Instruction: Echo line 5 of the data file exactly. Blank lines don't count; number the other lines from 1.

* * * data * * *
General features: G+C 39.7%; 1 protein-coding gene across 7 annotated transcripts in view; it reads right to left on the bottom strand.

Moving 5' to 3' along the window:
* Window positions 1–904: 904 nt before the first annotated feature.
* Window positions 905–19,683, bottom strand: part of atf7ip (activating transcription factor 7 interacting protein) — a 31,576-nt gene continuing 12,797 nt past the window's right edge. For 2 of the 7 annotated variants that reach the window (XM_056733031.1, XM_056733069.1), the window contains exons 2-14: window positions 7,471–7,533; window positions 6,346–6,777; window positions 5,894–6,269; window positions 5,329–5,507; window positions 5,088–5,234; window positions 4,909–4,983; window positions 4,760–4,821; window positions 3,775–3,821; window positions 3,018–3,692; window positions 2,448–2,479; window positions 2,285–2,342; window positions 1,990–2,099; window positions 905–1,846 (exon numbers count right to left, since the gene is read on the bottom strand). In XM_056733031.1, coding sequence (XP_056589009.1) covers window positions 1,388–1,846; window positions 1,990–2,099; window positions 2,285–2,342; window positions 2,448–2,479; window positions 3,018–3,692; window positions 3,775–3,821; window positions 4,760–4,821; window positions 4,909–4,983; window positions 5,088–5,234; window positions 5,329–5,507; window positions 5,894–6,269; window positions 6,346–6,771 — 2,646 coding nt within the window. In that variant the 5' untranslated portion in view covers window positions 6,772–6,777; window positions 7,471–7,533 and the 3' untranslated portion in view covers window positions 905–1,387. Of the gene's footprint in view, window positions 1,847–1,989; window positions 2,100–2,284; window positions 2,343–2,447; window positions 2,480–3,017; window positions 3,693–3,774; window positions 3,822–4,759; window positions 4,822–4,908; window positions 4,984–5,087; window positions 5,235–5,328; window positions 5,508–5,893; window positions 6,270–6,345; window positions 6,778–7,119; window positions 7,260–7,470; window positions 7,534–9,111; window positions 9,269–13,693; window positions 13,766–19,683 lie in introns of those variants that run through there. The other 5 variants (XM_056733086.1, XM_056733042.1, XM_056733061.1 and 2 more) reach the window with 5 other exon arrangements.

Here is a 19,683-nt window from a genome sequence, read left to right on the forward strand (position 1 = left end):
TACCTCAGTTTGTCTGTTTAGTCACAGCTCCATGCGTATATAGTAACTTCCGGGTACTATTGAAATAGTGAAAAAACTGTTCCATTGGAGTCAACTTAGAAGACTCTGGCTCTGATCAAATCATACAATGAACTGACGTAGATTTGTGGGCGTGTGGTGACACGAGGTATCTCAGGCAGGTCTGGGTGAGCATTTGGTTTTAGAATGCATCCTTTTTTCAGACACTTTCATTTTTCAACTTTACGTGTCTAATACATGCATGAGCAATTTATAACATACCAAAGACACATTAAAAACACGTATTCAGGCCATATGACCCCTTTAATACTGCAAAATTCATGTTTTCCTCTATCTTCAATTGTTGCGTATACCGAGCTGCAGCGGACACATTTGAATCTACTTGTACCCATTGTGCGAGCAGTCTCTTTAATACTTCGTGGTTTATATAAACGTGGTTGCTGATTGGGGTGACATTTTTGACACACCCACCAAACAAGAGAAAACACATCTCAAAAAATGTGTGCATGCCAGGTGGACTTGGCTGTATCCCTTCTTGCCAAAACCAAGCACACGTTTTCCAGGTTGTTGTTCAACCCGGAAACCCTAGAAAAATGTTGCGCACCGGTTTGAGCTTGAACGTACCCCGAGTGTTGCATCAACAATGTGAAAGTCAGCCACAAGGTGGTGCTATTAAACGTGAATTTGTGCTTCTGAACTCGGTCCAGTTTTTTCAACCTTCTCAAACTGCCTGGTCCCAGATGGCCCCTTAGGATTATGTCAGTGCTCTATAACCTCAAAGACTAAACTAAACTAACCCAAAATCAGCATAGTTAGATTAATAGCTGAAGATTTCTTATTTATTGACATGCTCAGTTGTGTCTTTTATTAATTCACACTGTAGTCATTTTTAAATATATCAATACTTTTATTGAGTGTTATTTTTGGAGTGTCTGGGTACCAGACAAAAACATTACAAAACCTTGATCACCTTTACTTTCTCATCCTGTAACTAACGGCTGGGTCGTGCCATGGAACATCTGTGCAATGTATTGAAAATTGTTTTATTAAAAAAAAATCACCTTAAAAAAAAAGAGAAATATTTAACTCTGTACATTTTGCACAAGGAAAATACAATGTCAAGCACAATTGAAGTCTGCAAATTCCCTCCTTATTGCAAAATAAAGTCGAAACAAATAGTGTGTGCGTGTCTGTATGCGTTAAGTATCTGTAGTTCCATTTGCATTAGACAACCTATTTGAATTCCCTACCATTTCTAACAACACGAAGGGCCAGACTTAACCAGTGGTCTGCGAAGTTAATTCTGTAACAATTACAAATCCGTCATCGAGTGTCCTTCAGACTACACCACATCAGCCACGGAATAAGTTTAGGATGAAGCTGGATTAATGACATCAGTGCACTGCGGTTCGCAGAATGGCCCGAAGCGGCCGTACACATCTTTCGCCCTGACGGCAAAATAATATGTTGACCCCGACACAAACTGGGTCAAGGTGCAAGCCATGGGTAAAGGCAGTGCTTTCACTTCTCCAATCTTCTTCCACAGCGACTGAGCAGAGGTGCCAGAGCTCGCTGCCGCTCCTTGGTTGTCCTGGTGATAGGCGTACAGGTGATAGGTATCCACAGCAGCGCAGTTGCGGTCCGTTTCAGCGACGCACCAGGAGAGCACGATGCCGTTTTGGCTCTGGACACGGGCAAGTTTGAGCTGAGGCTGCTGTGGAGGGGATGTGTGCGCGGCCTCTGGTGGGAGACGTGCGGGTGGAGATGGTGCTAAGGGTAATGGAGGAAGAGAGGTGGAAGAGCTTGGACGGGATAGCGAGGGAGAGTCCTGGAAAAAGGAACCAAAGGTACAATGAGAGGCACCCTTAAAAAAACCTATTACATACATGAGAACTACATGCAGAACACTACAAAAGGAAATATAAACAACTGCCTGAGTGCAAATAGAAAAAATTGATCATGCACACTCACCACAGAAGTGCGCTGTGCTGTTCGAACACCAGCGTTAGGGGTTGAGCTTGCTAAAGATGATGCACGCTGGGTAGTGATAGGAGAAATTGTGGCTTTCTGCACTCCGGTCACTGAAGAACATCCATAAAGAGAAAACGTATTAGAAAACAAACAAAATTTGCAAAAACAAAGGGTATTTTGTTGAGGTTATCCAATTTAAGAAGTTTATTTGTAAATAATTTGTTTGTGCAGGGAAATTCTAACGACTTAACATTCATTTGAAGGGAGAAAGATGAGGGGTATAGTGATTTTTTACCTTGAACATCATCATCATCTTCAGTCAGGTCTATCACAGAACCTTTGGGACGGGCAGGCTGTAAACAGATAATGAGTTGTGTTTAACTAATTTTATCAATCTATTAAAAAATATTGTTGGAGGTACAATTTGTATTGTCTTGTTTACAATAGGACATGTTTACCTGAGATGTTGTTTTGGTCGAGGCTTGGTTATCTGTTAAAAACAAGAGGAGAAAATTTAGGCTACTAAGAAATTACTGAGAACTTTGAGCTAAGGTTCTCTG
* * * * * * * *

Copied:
Here is a 19,683-nt window from a genome sequence, read left to right on the forward strand (position 1 = left end):